Sharpening jig for lathe tools

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Forum topic by coachmancuso posted 04-01-2013 01:19 AM 4647 views 0 times favorited 10 replies Add to Favorites Watch
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259 posts in 1959 days

04-01-2013 01:19 AM

What sharpening jig, for a bench grinder , does everyone use to sharpen your lathe tools. I will be either buying or building 1 soon please help me choose the right one. If you built your own do you have plans that I would be able to use.

-- Coach Mancuso

10 replies so far

View JollyGreen67's profile


1676 posts in 2790 days

#1 posted 04-01-2013 01:24 AM


-- When I was a kid I wanted to be older . . . . . this CRAP is not what I expected !

View woodbutcherbynight's profile


4866 posts in 2436 days

#2 posted 04-01-2013 01:34 AM

10 years ago I invested in a Tormek. Today they have several knock off’s that use the jigs Tormek makes or ones like them that work well. Some swear by it, some hae it, others say it is a waste of money. Opinions vary on this machine as it is rather pricey, worse these days. For me once I read the book and followed the steps it has produced solid repeatable results that make sharpening simple, easy and fairly quick. You spend time on every tool the first time you sharpen it, make a formula block and mark it, then next time set by the block and away you go. Michigander recently sent me some chisels to make handles for, one was a gouge. I used the Tormek to sharpen it and sent the completed project back. He seemed pretty happy with the results. Grizzly sells one for less than $200 last time I looked. The jigs tend to be $20-50 but you only need two for most applications.

-- Live to tell the stories, they sound better that way.

View jeff's profile


1081 posts in 3492 days

#3 posted 04-01-2013 02:22 AM

new to turning here.i went with Woodcraft’s slow speed grinder and the Wolverine jig only because i had a chance to use it at the store one day.i like it and have used it to only sharpen gauges so far.its nice to be able to sharpen and have sharp tools on the spot…

-- Jeff,Tucson,Az.

View JarodMorris's profile


167 posts in 2403 days

#4 posted 04-01-2013 02:25 AM

I have the grizzly knock-off that woodbutcherbynight is referring to. It’s okay. The learning curve is a bit steeper than I anticipated. I’ve discussed this topic with a fellow forum commentor and he said he went ahead and sold his and if I recall correctly, he went with a WorkSharp 3000. I have not spent the time to make many jigs that would greatly enhance the repeatability of my grindings. I have a local woodcraft and I’m thinking of talking to the guy there that does their sharpening and seeing when his next class is. He teaches people how to use the Tormek system. I’m sure it has everything to do with trying to get them sold within the store.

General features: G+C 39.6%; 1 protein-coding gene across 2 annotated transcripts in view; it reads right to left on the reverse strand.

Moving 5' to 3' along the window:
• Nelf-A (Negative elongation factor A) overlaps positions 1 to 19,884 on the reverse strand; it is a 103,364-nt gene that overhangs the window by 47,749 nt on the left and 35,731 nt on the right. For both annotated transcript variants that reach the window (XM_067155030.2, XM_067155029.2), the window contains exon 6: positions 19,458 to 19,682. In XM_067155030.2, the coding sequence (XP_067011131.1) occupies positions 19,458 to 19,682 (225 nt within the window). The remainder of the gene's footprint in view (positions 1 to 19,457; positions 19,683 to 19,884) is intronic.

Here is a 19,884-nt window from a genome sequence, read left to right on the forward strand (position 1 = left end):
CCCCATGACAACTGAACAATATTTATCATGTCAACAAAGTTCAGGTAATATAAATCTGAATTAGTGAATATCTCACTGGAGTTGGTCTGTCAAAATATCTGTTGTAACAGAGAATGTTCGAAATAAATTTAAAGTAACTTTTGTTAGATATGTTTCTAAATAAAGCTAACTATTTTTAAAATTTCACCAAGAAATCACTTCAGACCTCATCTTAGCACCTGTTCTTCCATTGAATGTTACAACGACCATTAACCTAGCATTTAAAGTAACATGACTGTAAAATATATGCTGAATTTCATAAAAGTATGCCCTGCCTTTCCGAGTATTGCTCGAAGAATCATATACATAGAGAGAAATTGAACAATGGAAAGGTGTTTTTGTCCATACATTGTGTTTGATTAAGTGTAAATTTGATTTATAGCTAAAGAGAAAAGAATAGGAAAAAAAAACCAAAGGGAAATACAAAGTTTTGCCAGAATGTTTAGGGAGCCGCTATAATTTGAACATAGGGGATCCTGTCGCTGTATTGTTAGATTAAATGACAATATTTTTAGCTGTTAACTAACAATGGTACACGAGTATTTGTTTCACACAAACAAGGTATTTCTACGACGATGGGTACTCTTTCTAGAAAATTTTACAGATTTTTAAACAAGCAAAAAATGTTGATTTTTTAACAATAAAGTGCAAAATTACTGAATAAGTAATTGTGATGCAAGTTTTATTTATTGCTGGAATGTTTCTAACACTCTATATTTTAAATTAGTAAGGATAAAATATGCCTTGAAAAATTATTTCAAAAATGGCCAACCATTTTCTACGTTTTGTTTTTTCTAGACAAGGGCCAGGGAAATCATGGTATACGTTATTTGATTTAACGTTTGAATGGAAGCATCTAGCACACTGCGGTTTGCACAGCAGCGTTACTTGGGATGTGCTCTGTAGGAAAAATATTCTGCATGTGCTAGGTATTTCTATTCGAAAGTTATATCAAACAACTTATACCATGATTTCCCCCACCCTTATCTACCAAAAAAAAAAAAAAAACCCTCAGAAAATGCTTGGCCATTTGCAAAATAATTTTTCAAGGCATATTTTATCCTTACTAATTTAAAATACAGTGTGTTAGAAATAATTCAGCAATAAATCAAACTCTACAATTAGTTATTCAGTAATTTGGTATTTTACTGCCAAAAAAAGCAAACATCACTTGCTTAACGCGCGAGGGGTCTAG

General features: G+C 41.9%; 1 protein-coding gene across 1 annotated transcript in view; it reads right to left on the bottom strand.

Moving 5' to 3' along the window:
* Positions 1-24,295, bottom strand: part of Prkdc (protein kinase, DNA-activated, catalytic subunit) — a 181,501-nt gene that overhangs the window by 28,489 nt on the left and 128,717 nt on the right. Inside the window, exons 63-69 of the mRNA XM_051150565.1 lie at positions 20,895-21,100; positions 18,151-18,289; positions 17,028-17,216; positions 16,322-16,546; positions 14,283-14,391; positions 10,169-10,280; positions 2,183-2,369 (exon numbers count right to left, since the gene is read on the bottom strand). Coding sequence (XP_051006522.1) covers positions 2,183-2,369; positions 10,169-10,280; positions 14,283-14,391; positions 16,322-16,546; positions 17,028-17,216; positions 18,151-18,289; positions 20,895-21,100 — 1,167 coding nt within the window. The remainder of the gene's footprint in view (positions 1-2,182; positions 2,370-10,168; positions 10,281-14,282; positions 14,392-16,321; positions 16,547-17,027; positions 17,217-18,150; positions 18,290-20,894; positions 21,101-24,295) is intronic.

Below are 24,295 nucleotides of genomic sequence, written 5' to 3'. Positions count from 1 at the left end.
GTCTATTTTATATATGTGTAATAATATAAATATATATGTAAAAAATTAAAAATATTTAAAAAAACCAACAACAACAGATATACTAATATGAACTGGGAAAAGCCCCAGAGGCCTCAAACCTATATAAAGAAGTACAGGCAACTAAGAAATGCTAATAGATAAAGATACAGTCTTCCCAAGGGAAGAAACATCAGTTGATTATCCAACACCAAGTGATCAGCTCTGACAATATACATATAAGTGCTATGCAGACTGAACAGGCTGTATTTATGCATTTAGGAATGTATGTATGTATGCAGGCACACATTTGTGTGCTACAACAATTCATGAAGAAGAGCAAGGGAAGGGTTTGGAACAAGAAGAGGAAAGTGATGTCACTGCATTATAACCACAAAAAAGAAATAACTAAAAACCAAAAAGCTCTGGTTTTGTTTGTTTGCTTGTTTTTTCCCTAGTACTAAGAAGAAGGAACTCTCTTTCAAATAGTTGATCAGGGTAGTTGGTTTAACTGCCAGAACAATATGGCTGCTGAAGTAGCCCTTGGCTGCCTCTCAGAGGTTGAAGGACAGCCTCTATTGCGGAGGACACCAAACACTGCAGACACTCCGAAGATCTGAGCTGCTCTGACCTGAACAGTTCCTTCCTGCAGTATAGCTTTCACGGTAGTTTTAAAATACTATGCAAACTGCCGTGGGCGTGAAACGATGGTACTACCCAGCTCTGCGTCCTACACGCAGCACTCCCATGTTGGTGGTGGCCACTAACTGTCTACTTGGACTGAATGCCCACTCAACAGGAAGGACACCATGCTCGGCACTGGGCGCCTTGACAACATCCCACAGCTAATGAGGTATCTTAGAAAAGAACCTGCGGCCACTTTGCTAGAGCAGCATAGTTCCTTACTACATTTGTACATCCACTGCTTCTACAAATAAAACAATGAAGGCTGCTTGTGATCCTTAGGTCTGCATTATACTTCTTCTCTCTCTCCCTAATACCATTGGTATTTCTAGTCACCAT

-- Dad: Someone was supposed to pick up his toys! Son: My name isn't "Someone".

View woodbutcherbynight's profile


4866 posts in 2436 days

#5 posted 04-01-2013 02:42 AM

JarodMorris did the Grizzly come with a instruction booklet? I am curious, if not I could copy the pages I used to set my jigs and such from the Tormek. It is very clear and easy to follow. For me I printed the instructions and put them in laminate sheets so they could get wet, dirty ect etc. I follow them like a map, helps to remember those subtle steps the memory lapses on.

-- Live to tell the stories, they sound better that way.

View TheDane's profile


5448 posts in 3690 days

#6 posted 04-01-2013 02:42 AM

You can build a decent sharpening rig for under $100 … see:

I have a WoodCraft grinder / Wolverine system, but have moved over to the DIY sharpening rig because I get better results, waste less steel, and no longer have concave grinds.

-- Gerry -- "I don't plan to ever really grow up ... I'm just going to learn how to act in public!"

View JakeR's profile


4 posts in 2831 days

#7 posted 04-01-2013 05:35 PM

It really isn’t that hard to sharpen by hand and get good results. With that said a Robo Rest is on my want list.

-- Check out the awesome woodturning blanks I have for sale.

View rkober's profile


137 posts in 2320 days

#8 posted 04-01-2013 11:05 PM

I just built one for my grinder that’s a cross between the Wolverine and Eddie Castelin’s Blackhawk. If you root around Eddie’s site the pertinent dimensions are there. I added few little things, but really not that much different from either one. It makes a fingernail grind childs play. I don’t know that you really save anything building it but I learned how to use it in the process fwiw.

-- Ray - Spokane, WA - “Most people don’t recognize opportunity because it’s usually disguised as hard work.” - Unknown

View CharlieM1958's profile


16275 posts in 4246 days

#9 posted 04-01-2013 11:09 PM

Another Wolverine user here.

-- Charlie M. "Woodworking - patience = firewood"

View TerryDowning's profile


1077 posts in 2145 days

#10 posted 04-01-2013 11:15 PM

Don’t really use jigs for sharpening.

-- - Terry

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